Once, when openly grieving the loss of my senior-adopted dog Sam, I was asked why I would consider adopting another senior if the wound of losing Sam was so deep and relentless. "Wouldn't it be like masochism?" they asked. And while this perspective from someone who hasn't adopted a senior dog might be understandable, it is one that has never crossed my mind because I know that the catalyst of my grief is a love that I was — and always will be — so grateful to have known.
I know that the catalyst of my grief is a love that I was — and always will be — so grateful to have known.
There is a beautiful quote about grief penned by author Jamie Anderson that ends with, "Grief is just love with nowhere to go," which has guided my decision to continue adopting sick, senior dogs. From my experience, I've found that losing a hospice pet shortly after adopting them only means that an animal who was once destined to spend their last days alone was instead given so much love that now, in their absence, there remains an abundance of love with nowhere to go. To say that the unrelenting ebbs and flows of grief are painful is a profound understatement, and it is an absence that will be felt for a lifetime. But, at the same time — and for the rest of your life — every tear shed from the pain of losing a furry loved-one can be accompanied by a smile with assuredness that you were both so lucky to experience a love so big and special that it has no place to go.
One of the greater difficulties of adopting a senior dog with a short life expectancy is that they often come with medical complications, which, as a committed owner, are your responsibility to care for. Each illness can manifest different symptoms at different times in an animal's life and can cause your dog's health to deteriorate in various ways, so it is important to be well-informed of the signs and symptoms common to your pet's specific illness(es) and honest with yourself about what you are capable of handling. I recommend getting a full medical evaluation at your chosen vet after adoption for a second opinion and perspective on your pet's diagnoses and prognoses.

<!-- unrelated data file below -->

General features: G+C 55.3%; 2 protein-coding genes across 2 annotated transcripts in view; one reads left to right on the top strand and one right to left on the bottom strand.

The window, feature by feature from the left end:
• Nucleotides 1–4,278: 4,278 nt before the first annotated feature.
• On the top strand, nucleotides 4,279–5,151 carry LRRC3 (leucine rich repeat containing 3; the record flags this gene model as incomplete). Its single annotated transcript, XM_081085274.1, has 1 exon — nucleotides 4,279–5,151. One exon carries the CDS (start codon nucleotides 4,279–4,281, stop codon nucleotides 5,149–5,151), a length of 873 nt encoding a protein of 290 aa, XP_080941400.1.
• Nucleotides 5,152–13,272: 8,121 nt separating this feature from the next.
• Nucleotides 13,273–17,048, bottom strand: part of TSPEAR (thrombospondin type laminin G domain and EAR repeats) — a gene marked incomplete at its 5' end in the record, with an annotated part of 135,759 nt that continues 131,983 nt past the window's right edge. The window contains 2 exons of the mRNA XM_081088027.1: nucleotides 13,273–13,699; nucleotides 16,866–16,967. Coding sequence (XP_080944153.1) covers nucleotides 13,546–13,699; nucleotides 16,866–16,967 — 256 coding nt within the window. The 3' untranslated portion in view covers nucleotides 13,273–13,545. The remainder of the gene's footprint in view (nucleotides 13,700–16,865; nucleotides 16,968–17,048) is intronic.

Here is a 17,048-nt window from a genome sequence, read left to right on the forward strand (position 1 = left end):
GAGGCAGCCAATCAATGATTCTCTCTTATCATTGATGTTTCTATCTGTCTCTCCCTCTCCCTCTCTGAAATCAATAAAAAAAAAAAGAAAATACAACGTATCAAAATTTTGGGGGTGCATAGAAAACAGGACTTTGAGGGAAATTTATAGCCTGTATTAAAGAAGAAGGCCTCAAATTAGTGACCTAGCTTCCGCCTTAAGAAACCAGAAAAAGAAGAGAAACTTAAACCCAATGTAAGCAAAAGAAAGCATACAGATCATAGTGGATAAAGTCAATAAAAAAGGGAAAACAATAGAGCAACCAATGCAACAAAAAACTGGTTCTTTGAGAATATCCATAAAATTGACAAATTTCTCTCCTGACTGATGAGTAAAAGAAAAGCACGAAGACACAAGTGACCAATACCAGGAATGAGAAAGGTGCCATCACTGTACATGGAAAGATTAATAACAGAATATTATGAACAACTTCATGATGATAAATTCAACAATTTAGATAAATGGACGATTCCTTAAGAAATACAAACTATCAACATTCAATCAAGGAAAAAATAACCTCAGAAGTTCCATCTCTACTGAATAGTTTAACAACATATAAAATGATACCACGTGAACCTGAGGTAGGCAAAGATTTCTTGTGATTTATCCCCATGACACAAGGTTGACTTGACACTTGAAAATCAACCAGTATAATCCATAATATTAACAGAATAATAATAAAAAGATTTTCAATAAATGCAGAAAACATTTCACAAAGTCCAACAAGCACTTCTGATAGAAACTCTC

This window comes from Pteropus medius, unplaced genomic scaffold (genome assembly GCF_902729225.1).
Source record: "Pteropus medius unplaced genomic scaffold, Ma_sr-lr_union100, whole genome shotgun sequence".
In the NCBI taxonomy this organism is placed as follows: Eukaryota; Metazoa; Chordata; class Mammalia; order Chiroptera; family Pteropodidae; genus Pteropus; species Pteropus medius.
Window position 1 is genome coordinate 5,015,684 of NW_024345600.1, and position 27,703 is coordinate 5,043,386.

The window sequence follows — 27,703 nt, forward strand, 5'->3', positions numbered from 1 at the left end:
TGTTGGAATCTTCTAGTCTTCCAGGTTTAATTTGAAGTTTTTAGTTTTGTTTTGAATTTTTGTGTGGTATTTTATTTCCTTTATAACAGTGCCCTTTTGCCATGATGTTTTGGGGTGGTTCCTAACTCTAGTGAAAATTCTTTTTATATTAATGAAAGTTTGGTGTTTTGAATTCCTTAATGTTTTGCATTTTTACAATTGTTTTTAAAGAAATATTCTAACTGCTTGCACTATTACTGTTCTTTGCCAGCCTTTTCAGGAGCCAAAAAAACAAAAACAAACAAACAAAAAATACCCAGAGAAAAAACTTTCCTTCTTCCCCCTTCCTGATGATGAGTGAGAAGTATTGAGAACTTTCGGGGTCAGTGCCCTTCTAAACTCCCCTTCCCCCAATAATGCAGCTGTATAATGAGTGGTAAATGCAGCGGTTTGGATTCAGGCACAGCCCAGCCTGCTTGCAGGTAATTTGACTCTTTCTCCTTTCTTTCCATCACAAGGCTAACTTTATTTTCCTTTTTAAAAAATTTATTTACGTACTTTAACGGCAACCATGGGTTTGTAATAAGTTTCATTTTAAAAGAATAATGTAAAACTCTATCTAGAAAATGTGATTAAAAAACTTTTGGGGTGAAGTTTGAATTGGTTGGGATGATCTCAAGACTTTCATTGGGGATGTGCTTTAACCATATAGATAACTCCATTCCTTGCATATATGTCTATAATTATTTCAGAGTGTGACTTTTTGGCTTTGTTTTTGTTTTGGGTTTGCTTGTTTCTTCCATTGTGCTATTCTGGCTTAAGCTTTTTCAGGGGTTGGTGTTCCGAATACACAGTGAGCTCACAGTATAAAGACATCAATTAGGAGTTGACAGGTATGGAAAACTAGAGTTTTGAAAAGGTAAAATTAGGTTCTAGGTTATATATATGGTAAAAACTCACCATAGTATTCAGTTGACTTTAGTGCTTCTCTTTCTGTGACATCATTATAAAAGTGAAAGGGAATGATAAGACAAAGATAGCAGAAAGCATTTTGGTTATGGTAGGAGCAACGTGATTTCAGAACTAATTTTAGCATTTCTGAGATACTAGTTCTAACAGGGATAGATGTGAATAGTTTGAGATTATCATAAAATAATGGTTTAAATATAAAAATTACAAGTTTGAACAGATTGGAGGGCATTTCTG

If you are unable to adopt a senior pet but would like to donate to organisations that help them, please consider donating to your local animal welfare shelter or to foundations such as The Grey Muzzle Organisation, which provides support for thousands of senior dogs a year through various programs including hospice and long-term foster care, medical assistance and beds for senior dogs in shelters, and more.
In loving memory of my soul dog, Sam, who was rescued at age 7 while in kidney failure. Originally given a prognosis of "a week, a month, or possibly a year," Sam lived a loving and adventurous 2.5 years post-adoption, filling his mother's life (that's me!) with an undying love that could transcend lifetimes. Adopting Sam was a beautiful, life-changing choice that I would make one thousand times over again. In his honour, I hope this article inspires the adoption of many more "good boys" and girls like him. Rest in peace and thank you forever, "Sam the Good Boy."